Re G (Domestic Violence: Direct Contact)

[2000] 2 FLR 865 : [2001] 2 FCR 134 : [2000] Fam Law 789 : (2001) 165 JPN 526



Dermot Main Thompson
Justin Ageros


Family Division


The child was born to a Polish Romany mother and a Polish father. When the child was 3 years old, the mother died after being beaten by the father; the father was later convicted of manslaughter and imprisoned. The couple had a history of excessive drinking, arguments and violence by the father to the mother, although the father denied this. The child was placed with Polish foster-parents who had known her previously. She was very disturbed when she was first placed with the foster-parents but her disturbed behaviour subsided after a time and only resurfaced when she was told that she was to visit her father. The local authority applied for a full care order, the care plan being that the foster-parents would continue to care for the child long term with a view to adoption, and for leave to terminate direct contact between the child and her father. The father who denied responsibility for the mother’s death, serious drinking, and serious violence, sought direct regular contact while in prison, and parental responsibility. The threshold criteria under s 31 were conceded, but as an alternative to the local authority’s care plan the father proposed that the child live with his sister in Poland until he was released from prison, after which he would take over the child’s care.


(1) Granting a full care order – the threshold criteria were met and in the best interests of the child there was no alternative to a full care order. The local authority’s care plan should be approved and the father’s proposals rejected. The latter were inadequate not only because of the aunt’s inadequacies, but also because the long-term plan was for the child to leave the aunt and live with her father in Poland. The father was unsuitable to have care of the child in the foreseeable future, if ever, because of his excess drinking, his violence, his refusal to acknowledge his violence or the adverse effect which that violence had had on the child, his refusal to accept that the child had been suffering from nightmares and behaving in a disturbed way, and his refusal to accept that the child was reluctant to see him.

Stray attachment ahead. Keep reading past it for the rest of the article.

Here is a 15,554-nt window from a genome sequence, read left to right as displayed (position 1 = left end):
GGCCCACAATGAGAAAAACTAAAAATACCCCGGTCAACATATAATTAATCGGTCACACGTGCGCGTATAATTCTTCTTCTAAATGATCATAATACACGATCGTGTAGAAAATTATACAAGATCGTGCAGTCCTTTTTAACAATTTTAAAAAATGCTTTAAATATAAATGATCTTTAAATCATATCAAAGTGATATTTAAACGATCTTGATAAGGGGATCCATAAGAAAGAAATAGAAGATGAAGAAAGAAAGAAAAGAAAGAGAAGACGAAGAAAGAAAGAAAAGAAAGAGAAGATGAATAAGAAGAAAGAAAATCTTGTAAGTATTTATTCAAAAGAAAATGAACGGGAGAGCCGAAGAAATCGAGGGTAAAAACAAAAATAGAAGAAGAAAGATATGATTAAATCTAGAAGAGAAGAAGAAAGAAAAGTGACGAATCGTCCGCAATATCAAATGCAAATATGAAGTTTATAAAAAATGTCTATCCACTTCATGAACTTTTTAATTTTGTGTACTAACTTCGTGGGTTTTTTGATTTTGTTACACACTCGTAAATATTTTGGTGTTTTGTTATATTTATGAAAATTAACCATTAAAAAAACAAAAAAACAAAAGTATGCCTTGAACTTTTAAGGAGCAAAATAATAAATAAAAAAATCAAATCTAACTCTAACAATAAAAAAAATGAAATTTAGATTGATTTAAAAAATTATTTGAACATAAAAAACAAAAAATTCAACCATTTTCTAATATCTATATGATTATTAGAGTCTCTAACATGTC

(2) Giving leave under s 34(4) to terminate direct contact – the reasons which made the father an unsuitable carer were also relevant to direct contact, in particular the father’s failure to accept his violence and its effect on the child. The reluctance of a young child to see a parent in cases involving serious domestic violence required careful consideration. There was very strong evidence that direct contact would be seriously disadvantageous to the child. However, indirect contact at Christmas and on birthdays should be provided.

Re L (Contact: Domestic Violence);Re V (Contact: Domestic Violence);Re M (Contact: Domestic Violence);Re H (Contact: Domestic Violence)  ; Re M (Contact: Violent Parent)  applied.

(3) Making no order on the father’s application for parental responsibility – weighing up all relevant factors, including the father’s commitment to the child, the degree of attachment between them, his reasons for the application, his violence and failure to accept it and its effect on the child, no order was appropriate for the time being. However, an application in the future might have a greater chance of success to safeguard his position if the foster-parents were to apply for adoption.


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